MIT16_410F10_lec20

# MIT16_410F10_lec20 - 16.410/413 Principles of Autonomy and...

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Unformatted text preview: 16.410/413 Principles of Autonomy and Decision Making Lecture 20: Intro to Hidden Markov Models Emilio Frazzoli Aeronautics and Astronautics Massachusetts Institute of Technology November 22, 2010 E. Frazzoli (MIT) Lecture 20: HMMs November 22, 2010 1 / 32 Assignments Readings Lecture notes [AIMA] Ch. 15.1-3, 20.3. Paper on Stellar: L. Rabiner, A tutorial on Hidden Markov Models... E. Frazzoli (MIT) Lecture 20: HMMs November 22, 2010 2 / 32 Outline 1 Markov Chains Example: Whack-the-mole 2 Hidden Markov Models 3 Problem 1: Evaluation 4 Problem 2: Explanation E. Frazzoli (MIT) Lecture 20: HMMs November 22, 2010 3 / 32 Markov Chains Definition (Markov Chain) A Markov chain is a sequence of random variables X 1 , X 2 , X 3 , . . . , X t , . . . , such that the probability distribution of X t +1 depends only on t and x t (Markov property), in other words: Pr [ X t +1 = x | X t = x t , X t- 1 = x t- 1 ,..., X 1 = x 1 ] = Pr [ X t +1 = x | X t = x t ] If each of the random variables { X t : t N } can take values in a finite set X = { x 1 , x 2 ,..., x N } , thenfor each time step t one can define a matrix of transition probabilities T t ( transition matrix ), such that T t ij = Pr [ X t +1 = x j | X t = x i ] If the probability distribution of X t +1 depends only on the preceding state x t (and not on the time step t ), then the Markov chain is stationary , and we can describe it with a single transition matrix T . E. Frazzoli (MIT) Lecture 20: HMMs November 22, 2010 4 / 32 Graph models of Markov Chains The transition matrix has the following properties: T ij 0, for all i , j { 1 , .. . , N } . N j =1 T ij = 1, for all i { 1 , .. . , N } (the transition matrix is stochastic ). A finite-state, stationary Markov Chain can be represented as a weighted graph G = ( V , E , w ), such that V = X E = { ( i , j ) : T ij &gt; } w (( i , j )) = T ij . E. Frazzoli (MIT) Lecture 20: HMMs November 22, 2010 5 / 32 Whack-THE-mole A mole has burrowed a network of underground tunnels, with N openings at ground level. We are interested in modeling the sequence of openings at which the mole will poke its head out of the ground. The probability distribution of the next opening only depends on the present location of the mole. Three holes: X = { x 1 , x 2 , x 3 } . Transition probabilities: T = . 1 0 . 4 0 . 5 . 4 . 6 . 6 0 . 4 x 1 x 2 x 3 . 1 0.4 0.5 0.4 0.6 0.4 0.6 E. Frazzoli (MIT) Lecture 20: HMMs November 22, 2010 6 / 32 Whack-the-mole 2/3 Let us assume that we know, e.g., with certainty, that the mole was at hole x 1 at time step 1 (i.e., Pr [ X 1 = x 1 ] = 1). It takes d time units to go get the mallet. Where should I wait for the mole if I want to maximize the probability of whacking it the next time it surfaces?...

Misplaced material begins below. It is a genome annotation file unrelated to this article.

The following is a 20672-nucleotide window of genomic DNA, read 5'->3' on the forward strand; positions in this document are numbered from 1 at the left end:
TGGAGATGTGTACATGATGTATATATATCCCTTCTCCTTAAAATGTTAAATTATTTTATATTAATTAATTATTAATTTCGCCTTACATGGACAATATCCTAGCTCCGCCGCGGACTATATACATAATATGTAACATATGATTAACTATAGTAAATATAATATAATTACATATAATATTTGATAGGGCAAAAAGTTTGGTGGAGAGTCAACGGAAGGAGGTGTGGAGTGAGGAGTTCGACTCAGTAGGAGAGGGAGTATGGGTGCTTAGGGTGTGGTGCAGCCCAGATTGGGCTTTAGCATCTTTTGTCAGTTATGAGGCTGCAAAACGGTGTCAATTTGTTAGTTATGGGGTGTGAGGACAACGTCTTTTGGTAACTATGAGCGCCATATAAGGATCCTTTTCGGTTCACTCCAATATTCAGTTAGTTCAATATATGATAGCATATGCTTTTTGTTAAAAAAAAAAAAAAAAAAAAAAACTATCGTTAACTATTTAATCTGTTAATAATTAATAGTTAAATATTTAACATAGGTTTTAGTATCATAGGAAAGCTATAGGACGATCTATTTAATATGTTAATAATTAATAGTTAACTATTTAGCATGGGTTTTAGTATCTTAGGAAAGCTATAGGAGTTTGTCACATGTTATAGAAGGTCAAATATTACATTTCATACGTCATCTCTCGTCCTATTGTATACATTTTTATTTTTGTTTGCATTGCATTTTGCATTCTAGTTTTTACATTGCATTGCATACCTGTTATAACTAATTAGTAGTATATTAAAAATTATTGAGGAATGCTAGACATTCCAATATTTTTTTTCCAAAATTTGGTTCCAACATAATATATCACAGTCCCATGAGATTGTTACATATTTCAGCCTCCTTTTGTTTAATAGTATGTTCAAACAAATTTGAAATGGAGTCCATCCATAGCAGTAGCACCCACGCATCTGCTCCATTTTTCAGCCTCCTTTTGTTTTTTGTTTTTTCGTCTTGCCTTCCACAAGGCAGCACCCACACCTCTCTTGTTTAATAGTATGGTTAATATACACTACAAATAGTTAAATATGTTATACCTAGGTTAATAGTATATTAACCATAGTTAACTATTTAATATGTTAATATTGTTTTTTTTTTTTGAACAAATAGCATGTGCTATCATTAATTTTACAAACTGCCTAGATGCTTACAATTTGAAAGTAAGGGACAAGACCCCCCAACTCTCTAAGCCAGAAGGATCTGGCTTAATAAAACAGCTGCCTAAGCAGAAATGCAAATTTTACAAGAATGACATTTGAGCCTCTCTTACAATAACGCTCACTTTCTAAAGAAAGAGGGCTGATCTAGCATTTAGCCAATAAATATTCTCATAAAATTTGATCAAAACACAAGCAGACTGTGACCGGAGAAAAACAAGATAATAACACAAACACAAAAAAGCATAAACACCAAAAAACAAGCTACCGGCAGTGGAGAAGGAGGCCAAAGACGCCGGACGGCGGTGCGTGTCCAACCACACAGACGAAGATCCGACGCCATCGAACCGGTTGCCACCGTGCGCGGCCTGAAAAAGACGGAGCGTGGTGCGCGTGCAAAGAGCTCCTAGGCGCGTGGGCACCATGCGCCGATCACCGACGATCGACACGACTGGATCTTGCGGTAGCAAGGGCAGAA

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## This note was uploaded on 12/26/2011 for the course SCIENCE 16.410 taught by Professor Prof.brianwilliams during the Fall '10 term at MIT.

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MIT16_410F10_lec20 - 16.410/413 Principles of Autonomy and...

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